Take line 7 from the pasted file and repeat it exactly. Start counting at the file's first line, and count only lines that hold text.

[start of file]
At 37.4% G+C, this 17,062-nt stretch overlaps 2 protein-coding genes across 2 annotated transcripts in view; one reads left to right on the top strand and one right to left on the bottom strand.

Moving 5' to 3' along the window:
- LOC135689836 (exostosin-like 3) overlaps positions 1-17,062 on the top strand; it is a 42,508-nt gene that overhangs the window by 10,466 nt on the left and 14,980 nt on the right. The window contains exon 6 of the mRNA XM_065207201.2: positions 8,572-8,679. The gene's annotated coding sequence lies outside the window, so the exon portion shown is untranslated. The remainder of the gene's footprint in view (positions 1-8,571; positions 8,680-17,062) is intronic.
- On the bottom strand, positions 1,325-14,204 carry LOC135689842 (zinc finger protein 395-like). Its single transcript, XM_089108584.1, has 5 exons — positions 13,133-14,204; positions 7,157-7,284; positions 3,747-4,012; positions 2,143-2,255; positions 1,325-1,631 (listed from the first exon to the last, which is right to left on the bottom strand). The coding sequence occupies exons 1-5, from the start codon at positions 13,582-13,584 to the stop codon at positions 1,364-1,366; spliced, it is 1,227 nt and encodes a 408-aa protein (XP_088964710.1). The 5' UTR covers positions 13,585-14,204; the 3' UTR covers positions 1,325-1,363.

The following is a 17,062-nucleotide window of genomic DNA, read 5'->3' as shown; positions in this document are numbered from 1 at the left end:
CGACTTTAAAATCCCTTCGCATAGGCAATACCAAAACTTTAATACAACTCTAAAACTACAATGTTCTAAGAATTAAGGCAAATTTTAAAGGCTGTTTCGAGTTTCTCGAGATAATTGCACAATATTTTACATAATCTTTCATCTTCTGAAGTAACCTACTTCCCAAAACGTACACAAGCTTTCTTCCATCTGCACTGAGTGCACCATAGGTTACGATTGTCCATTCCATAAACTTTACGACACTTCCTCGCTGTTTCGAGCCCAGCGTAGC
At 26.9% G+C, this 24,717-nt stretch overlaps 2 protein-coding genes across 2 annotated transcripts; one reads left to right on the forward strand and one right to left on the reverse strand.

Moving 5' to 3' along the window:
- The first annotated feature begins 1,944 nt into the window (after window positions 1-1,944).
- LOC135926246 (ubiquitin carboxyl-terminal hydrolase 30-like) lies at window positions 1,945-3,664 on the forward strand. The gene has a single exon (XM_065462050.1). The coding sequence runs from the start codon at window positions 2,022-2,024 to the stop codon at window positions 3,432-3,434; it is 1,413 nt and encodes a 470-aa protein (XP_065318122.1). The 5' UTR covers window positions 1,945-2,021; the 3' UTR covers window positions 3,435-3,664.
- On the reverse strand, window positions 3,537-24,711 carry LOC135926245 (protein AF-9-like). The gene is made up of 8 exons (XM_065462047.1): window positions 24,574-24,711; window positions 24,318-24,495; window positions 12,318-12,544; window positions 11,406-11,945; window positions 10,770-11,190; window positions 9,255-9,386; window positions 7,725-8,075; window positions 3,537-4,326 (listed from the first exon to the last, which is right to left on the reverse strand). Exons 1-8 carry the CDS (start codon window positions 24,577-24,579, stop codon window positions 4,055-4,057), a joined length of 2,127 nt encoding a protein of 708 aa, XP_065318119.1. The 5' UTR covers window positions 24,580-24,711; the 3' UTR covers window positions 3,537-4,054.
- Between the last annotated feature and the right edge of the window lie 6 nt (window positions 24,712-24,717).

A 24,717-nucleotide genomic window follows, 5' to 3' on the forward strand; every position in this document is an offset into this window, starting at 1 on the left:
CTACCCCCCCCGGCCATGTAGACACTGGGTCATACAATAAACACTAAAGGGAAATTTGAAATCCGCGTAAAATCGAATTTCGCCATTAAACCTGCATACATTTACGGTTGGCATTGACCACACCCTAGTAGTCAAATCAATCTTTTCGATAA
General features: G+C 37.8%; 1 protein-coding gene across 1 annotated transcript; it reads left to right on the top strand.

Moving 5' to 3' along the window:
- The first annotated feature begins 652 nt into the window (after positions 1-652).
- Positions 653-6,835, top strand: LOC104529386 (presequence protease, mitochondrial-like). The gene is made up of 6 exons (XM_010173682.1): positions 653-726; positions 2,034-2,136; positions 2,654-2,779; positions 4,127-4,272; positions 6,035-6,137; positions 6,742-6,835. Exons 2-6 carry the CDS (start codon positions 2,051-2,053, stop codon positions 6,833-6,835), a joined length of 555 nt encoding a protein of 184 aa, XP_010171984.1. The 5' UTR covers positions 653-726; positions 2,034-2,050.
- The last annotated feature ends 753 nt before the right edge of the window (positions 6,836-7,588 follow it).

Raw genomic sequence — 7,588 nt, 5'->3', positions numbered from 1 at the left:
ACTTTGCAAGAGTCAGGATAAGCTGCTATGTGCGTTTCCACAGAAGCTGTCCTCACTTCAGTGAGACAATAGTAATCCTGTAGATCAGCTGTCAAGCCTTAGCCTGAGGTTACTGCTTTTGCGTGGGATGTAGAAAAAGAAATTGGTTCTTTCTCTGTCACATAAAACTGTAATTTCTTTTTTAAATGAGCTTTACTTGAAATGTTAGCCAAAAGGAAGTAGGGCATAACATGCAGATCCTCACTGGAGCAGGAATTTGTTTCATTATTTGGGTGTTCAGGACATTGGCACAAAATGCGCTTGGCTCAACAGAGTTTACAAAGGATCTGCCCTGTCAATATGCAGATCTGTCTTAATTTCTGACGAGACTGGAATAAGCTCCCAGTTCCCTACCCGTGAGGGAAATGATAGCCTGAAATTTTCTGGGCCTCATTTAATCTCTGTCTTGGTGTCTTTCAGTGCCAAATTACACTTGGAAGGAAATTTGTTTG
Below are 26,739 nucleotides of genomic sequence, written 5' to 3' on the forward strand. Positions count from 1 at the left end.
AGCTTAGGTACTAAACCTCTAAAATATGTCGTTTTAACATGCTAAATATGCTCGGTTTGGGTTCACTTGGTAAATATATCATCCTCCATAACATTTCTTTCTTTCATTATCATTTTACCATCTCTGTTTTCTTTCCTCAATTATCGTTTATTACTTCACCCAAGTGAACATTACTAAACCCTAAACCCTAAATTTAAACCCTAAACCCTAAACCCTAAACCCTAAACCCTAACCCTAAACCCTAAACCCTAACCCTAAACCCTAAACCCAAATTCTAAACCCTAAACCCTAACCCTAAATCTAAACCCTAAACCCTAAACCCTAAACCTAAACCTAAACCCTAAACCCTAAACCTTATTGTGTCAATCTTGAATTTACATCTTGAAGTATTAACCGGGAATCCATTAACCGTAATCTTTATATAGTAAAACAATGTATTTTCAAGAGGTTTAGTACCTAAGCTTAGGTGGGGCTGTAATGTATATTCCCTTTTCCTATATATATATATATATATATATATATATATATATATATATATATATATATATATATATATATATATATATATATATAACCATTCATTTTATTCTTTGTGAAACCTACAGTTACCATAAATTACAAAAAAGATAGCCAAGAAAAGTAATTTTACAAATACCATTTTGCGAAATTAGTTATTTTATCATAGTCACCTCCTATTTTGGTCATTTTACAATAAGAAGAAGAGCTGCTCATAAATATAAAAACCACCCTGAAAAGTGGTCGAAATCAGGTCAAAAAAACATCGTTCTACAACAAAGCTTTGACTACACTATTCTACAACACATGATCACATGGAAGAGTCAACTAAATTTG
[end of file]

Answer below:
At 26.9% G+C, this 24,717-nt stretch overlaps 2 protein-coding genes across 2 annotated transcripts; one reads left to right on the forward strand and one right to left on the reverse strand.